Over the past weekend, I was reading about the severe winter storm that was forecasted to blanket the East Coast. It seems that part of that storm took direct aim at Wall Street and sent the bulls heading for cover as the month of March started out on another sour note.
The major indexes got clobbered again and are now at levels last seen in 1996. The S&P; 500 barely hung on to the 700 level, but there’s a good chance that it will be taken out. That leaves most people wondering as to “how low can we go?”
In the past, I have quoted those who have better skills in the fine art of forecasting than I have. Some, whose opinion I value, have predicted the bottom in the S&P; 500 to be in the 600 to 650 range. Much to the chagrin of the buy-and-hold folks, we’re almost there.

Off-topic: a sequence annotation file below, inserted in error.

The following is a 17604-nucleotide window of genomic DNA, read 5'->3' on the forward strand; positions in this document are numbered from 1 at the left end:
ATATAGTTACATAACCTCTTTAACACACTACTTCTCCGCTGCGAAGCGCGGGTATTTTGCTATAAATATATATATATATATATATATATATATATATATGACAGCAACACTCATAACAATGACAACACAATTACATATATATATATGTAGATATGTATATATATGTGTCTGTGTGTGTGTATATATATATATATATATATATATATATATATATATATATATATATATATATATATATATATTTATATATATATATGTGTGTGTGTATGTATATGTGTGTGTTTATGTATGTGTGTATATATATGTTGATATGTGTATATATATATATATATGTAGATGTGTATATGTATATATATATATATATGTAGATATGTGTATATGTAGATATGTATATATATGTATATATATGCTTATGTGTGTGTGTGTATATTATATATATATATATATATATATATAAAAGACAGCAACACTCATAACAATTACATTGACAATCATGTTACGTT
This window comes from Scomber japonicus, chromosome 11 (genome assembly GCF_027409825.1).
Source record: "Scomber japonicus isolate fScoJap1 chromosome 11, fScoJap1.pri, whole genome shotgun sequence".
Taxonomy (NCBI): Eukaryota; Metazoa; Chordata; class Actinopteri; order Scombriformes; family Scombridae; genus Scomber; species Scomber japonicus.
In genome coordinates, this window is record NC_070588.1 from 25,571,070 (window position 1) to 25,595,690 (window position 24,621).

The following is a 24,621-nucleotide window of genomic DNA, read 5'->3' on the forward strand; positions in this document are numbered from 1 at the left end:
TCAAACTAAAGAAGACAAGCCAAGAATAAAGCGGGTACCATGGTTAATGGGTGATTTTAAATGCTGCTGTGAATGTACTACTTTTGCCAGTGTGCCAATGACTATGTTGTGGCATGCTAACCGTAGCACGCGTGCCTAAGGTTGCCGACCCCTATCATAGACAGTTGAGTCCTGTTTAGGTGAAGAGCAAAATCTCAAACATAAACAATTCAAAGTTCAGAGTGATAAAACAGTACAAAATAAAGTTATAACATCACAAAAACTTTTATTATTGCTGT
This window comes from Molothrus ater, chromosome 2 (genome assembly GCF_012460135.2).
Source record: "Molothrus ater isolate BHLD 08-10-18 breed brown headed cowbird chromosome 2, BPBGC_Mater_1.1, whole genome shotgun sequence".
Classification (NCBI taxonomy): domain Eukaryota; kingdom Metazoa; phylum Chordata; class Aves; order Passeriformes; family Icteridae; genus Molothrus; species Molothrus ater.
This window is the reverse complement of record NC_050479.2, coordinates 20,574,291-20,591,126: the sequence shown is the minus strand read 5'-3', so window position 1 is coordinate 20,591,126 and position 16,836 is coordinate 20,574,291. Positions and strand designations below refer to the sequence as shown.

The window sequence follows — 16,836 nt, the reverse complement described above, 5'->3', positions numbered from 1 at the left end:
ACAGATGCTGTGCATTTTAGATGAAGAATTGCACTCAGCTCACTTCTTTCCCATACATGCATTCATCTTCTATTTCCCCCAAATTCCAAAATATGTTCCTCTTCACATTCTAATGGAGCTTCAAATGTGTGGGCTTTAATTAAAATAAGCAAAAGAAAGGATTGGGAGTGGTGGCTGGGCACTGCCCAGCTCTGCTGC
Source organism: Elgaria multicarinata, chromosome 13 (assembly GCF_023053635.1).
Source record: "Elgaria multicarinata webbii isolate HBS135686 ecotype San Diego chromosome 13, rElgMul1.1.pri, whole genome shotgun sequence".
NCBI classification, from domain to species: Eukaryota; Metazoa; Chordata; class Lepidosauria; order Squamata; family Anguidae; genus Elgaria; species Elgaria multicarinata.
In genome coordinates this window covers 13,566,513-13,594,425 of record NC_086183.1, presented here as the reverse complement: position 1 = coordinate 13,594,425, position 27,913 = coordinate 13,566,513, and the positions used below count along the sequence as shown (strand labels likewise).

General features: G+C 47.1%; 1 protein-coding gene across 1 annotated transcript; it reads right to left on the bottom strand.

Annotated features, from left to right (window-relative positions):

In December, in my blog post “Short-term Bullishness,” I referenced an article by Mish Shedlock who, based on his assessment of the Elliott Wave Theory at that time, pointed to a potential bottom of 600.
While my guess would have been for this bottom to occur either late in 2009 or in 2010, only 3 months after the above posting, we are within striking distance. It’s simply a sign that, economically speaking, things have deteriorated not only at a rapid pace but also with great magnitude.
All bailout programs have failed to stop this trend, and I have repeatedly voiced my opinion against pouring tax payer money into bottomless sinkholes like AIG and many others. It will take time and, unfortunately, more destruction of assets before a bottom will manifest itself.
Fortunately, by simply following trends, we will be in a position to take advantage of such a turnaround whenever it occurs.